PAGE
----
Kim Pham

Kim Pham works in accounting in Toledo, where she was born in 1982 to parents who immigrated to the U.S. after escaping the communist regime in Vietnam.

Below is a transcript, edited for length and clarity, of a conversation between Kim and Ruth Chang (creative director at Midstory) on March 9, 2023. The transcript is representative of a subjective and fluid conversation at a specific moment in time and should be read as such. This project also includes many individuals whose first language is not English; these transcripts prioritize the integrity of the interviewees’ expression over grammatical correctness. Midstory assumes no responsibility for any errors, omissions or inaccuracies.

Ruth Chang (RC): So how do you self-identify? What is your ethnicity? 

Kim Pham (KP): I’m Vietnamese.

RC: And growing up [in Toledo, Ohio], was there a lot of other Vietnamese around? 

KP: No, there wasn’t. I remember growing up — because people would often ask me when I was little, “Are you Chinese? Are you Japanese? Are you Korean?” — Vietnamese was never an option because I think a lot of people just weren’t familiar with it. I think as a kid, I disconnected with [my] identity because no one seemed to be able to identify with you as to what you are. Growing up in Sylvania [a suburb of Toledo], there’s not even a big Asian population in general. So, it can be kind of isolating growing up, and you feel disconnected with your culture because this area is predominantly white. So, a lot of friends I had growing up are white. And there can be a disconnect because they don’t understand what it’s like being Vietnamese or just being Asian in general. They’re not familiar with different cultural traditions, or they probably had more lenient parents.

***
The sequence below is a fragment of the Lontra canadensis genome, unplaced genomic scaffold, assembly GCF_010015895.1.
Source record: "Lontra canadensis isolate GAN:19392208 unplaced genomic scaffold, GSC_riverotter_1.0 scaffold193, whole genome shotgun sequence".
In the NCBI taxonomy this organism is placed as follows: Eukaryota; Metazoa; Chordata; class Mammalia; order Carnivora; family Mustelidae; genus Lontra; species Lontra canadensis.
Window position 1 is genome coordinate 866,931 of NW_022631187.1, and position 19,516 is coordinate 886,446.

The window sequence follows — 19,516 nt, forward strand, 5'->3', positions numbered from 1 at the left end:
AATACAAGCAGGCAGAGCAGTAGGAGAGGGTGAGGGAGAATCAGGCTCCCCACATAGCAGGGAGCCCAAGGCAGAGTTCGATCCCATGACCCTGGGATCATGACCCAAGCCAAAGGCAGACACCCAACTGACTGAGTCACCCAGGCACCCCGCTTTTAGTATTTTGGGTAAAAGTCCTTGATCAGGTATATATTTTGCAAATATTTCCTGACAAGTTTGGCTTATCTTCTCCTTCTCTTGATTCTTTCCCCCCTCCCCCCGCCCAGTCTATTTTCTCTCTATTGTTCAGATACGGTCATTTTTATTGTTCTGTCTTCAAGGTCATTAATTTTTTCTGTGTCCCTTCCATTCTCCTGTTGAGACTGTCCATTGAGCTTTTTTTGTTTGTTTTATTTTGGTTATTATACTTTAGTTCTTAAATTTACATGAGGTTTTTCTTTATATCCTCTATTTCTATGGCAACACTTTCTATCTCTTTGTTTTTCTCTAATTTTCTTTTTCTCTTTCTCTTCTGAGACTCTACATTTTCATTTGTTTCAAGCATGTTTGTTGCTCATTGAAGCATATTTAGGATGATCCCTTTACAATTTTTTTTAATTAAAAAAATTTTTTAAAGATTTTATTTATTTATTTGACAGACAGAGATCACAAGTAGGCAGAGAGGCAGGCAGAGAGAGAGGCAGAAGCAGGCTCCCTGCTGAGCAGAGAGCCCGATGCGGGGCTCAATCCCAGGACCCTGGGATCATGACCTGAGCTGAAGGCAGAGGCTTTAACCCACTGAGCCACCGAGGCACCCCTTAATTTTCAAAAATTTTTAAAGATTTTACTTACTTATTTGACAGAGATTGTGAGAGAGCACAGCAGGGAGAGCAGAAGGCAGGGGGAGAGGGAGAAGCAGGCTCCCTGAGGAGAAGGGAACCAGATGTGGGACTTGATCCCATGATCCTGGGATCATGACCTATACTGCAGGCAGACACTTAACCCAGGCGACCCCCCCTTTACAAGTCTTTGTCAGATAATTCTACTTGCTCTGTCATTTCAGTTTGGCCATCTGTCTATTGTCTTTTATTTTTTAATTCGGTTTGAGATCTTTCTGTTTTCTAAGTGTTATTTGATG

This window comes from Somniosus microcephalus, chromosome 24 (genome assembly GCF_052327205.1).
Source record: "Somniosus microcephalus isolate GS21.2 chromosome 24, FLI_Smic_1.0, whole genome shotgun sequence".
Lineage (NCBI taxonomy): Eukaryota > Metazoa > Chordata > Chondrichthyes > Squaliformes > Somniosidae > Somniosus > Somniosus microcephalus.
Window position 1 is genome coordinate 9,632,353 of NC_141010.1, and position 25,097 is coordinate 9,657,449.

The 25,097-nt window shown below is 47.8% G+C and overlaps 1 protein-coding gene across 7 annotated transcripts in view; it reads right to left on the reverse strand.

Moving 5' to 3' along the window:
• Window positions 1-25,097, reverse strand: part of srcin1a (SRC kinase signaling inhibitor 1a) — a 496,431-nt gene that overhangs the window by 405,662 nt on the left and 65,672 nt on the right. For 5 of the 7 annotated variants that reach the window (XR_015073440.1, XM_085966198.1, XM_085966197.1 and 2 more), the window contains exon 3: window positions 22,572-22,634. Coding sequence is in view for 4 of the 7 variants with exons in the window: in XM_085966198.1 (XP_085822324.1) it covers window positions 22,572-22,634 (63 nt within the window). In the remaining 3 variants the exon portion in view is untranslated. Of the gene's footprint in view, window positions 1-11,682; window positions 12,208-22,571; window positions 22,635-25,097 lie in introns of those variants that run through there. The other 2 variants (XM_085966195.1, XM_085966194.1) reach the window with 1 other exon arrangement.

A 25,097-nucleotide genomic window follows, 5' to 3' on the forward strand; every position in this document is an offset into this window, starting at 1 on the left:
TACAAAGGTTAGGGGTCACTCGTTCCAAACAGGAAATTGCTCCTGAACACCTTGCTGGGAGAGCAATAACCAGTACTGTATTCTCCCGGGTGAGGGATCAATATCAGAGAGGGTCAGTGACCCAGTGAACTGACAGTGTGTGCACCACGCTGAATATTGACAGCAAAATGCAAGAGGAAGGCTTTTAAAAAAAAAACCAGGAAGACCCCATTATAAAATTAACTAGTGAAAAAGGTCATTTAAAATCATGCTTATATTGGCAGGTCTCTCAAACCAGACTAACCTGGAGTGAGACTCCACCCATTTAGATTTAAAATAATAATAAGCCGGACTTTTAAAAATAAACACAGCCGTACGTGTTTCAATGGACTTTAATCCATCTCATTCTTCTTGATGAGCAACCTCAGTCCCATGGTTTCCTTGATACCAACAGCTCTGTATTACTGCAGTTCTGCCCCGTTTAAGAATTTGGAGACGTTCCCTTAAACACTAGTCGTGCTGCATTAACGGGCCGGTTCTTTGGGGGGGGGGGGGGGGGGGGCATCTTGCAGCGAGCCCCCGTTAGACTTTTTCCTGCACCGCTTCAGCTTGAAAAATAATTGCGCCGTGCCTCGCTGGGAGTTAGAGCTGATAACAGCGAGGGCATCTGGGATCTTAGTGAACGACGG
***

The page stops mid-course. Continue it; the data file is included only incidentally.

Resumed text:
RC: You mentioned that they don’t always understand some cultural traditions. What were some of them?

KP: I would say Lunar New Year is such a big thing in the Vietnamese community because it’s a new start. I think in Vietnam, there would be people outdoors, they’re celebrating, whereas, I think here New Year’s isn’t a whole-new-fresh-start-type of deal. When there’s a death in the family, that’s another really big [tradition] — you have to pay respects to them. There’s a lot, it’s not just a funeral, there’s a lot of steps that go along the way.

RC: Did you experience that yourself? Where they were like, “What are you doing?” And you’re like, “I have to go and do this.”

KP: Yes. So, there’s different cultural traditions. Usually people go to the temple every week for seven weeks to mourn the death and pay your respects to whoever has passed away. So, just different cultural traditions in that way. For seven weeks when my grandpa died, we had to go [to] temple, and there’s not a temple in this area. We would have to go up in Michigan. I was in junior high. So, it can be kind of confusing explaining that to other people, who are like, “Why are you going through this long process?” Things like that.

RC: Do you feel that in some ways you became an expert in your own traditions and your own cultures and what your family did? Were you proud of that growing up?

KP: Yeah, I think when I was young because I wasn’t exposed to other people that were similar to me, I feel I constantly had to explain myself, and things like that. I remember there was a point where a Vietnamese restaurant opened — I think I was a freshman at [the University of Toledo] — and there were a few years after that, sometimes when I would tell people that I’m Vietnamese, they’d be like, “Oh, I love pho.” And I was taken aback by that, because, as a kid, people just didn’t know what Vietnamese was, what the country was, and now they’re aware of some of the foods I ate while growing up my entire life.